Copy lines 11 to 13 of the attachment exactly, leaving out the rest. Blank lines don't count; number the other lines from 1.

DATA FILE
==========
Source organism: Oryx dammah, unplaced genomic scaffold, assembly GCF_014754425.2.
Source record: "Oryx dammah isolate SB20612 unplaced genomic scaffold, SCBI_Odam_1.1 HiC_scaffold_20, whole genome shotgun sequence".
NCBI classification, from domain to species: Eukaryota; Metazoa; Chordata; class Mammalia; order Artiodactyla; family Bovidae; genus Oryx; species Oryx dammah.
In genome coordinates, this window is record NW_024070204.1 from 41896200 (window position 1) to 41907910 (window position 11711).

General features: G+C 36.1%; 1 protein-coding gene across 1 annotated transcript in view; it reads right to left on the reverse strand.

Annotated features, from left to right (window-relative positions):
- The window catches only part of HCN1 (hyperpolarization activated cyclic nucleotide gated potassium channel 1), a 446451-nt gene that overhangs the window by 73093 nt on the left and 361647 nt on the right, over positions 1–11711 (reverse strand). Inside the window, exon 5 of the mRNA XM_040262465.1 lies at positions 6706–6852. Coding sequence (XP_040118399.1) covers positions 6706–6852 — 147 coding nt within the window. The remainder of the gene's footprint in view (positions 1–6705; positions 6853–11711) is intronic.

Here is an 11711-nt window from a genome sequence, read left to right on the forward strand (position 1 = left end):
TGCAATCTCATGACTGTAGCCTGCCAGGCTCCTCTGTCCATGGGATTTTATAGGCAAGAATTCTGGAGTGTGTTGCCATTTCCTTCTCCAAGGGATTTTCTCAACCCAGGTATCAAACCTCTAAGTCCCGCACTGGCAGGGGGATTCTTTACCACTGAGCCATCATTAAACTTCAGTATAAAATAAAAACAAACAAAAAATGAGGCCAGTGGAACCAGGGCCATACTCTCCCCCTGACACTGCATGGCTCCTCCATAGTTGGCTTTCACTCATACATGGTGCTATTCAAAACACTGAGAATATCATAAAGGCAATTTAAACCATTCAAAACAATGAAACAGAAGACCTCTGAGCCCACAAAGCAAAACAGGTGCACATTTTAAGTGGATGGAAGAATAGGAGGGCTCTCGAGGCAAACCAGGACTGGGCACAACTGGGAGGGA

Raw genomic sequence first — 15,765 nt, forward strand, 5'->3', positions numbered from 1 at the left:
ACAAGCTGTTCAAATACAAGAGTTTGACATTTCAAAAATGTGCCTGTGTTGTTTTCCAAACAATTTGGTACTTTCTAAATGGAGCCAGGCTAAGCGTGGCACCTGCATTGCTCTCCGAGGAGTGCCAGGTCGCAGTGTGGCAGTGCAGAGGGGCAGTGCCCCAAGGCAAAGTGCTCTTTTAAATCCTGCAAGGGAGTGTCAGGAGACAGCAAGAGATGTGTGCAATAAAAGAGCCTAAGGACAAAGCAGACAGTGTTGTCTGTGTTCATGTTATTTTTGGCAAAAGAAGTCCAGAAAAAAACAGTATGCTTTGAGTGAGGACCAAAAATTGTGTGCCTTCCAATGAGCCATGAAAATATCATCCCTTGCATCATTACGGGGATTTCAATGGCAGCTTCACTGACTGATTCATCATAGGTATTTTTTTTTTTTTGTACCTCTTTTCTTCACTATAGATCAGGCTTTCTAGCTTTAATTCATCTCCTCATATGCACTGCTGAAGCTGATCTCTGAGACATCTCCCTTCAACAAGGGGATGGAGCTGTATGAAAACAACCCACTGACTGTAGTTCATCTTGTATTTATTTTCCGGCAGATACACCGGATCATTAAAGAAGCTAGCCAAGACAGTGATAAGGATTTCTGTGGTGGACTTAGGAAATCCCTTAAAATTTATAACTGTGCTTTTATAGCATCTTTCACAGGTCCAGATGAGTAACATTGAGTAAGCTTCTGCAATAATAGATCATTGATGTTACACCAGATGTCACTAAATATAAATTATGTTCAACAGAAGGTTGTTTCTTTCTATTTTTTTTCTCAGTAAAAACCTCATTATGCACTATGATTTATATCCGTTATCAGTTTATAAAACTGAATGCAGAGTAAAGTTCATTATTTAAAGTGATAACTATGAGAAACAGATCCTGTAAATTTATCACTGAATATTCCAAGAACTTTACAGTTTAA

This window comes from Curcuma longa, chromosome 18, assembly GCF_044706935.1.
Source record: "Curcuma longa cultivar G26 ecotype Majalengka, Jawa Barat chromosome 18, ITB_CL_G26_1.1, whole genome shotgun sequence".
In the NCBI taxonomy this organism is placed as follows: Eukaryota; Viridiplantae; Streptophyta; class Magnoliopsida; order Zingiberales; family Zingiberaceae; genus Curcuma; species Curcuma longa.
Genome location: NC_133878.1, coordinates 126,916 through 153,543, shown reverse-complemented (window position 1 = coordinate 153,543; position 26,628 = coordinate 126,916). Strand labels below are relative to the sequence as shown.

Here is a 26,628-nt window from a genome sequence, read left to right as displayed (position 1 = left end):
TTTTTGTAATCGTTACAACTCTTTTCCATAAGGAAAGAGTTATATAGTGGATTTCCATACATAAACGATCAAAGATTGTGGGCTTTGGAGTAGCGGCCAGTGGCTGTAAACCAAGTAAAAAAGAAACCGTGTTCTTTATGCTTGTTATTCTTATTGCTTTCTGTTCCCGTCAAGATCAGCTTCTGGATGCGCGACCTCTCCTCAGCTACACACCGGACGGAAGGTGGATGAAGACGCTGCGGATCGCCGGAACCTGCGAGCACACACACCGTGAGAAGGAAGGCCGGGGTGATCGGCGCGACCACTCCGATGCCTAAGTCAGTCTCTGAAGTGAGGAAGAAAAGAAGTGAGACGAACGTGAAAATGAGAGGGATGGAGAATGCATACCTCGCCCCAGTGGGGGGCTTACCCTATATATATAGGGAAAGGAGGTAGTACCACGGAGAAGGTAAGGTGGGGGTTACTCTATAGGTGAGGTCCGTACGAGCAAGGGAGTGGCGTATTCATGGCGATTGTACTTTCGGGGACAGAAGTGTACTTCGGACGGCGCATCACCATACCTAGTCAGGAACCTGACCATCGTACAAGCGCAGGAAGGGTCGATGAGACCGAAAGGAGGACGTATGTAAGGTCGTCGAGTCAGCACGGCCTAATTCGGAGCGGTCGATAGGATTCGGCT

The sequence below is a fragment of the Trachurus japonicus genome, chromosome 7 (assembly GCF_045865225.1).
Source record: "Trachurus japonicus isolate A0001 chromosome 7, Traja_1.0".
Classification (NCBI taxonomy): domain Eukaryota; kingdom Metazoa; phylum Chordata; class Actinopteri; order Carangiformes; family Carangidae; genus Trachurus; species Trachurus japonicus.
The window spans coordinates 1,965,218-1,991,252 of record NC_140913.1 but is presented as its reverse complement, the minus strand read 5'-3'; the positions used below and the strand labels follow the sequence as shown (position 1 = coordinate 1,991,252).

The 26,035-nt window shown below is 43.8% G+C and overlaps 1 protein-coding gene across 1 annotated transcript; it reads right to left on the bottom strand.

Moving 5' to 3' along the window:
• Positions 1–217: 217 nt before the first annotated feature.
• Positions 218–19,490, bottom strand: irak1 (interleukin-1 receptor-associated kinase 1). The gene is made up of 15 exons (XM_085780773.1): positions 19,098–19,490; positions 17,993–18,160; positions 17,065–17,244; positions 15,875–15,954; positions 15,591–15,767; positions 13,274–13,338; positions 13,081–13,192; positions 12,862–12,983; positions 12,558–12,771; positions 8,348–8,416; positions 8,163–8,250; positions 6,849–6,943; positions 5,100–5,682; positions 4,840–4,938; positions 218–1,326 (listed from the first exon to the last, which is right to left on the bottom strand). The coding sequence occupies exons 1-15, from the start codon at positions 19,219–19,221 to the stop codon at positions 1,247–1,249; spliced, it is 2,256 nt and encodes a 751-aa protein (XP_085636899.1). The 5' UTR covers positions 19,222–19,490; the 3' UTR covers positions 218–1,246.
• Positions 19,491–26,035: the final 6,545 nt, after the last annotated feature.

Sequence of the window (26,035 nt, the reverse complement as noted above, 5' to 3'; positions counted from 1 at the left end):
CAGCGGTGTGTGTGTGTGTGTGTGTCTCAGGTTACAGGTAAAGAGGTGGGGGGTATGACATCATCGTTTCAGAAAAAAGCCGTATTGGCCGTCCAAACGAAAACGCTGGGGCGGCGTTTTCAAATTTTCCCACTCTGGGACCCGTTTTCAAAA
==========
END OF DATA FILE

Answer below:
ACAAGCTGTTCAAATACAAGAGTTTGACATTTCAAAAATGTGCCTGTGTTGTTTTCCAAACAATTTGGTACTTTCTAAATGGAGCCAGGCTAAGCGTGGCACCTGCATTGCTCTCCGAGGAGTGCCAGGTCGCAGTGTGGCAGTGCAGAGGGGCAGTGCCCCAAGGCAAAGTGCTCTTTTAAATCCTGCAAGGGAGTGTCAGGAGACAGCAAGAGATGTGTGCAATAAAAGAGCCTAAGGACAAAGCAGACAGTGTTGTCTGTGTTCATGTTATTTTTGGCAAAAGAAGTCCAGAAAAAAACAGTATGCTTTGAGTGAGGACCAAAAATTGTGTGCCTTCCAATGAGCCATGAAAATATCATCCCTTGCATCATTACGGGGATTTCAATGGCAGCTTCACTGACTGATTCATCATAGGTATTTTTTTTTTTTTGTACCTCTTTTCTTCACTATAGATCAGGCTTTCTAGCTTTAATTCATCTCCTCATATGCACTGCTGAAGCTGATCTCTGAGACATCTCCCTTCAACAAGGGGATGGAGCTGTATGAAAACAACCCACTGACTGTAGTTCATCTTGTATTTATTTTCCGGCAGATACACCGGATCATTAAAGAAGCTAGCCAAGACAGTGATAAGGATTTCTGTGGTGGACTTAGGAAATCCCTTAAAATTTATAACTGTGCTTTTATAGCATCTTTCACAGGTCCAGATGAGTAACATTGAGTAAGCTTCTGCAATAATAGATCATTGATGTTACACCAGATGTCACTAAATATAAATTATGTTCAACAGAAGGTTGTTTCTTTCTATTTTTTTTCTCAGTAAAAACCTCATTATGCACTATGATTTATATCCGTTATCAGTTTATAAAACTGAATGCAGAGTAAAGTTCATTATTTAAAGTGATAACTATGAGAAACAGATCCTGTAAATTTATCACTGAATATTCCAAGAACTTTACAGTTTAA

This window comes from Curcuma longa, chromosome 18, assembly GCF_044706935.1.
Source record: "Curcuma longa cultivar G26 ecotype Majalengka, Jawa Barat chromosome 18, ITB_CL_G26_1.1, whole genome shotgun sequence".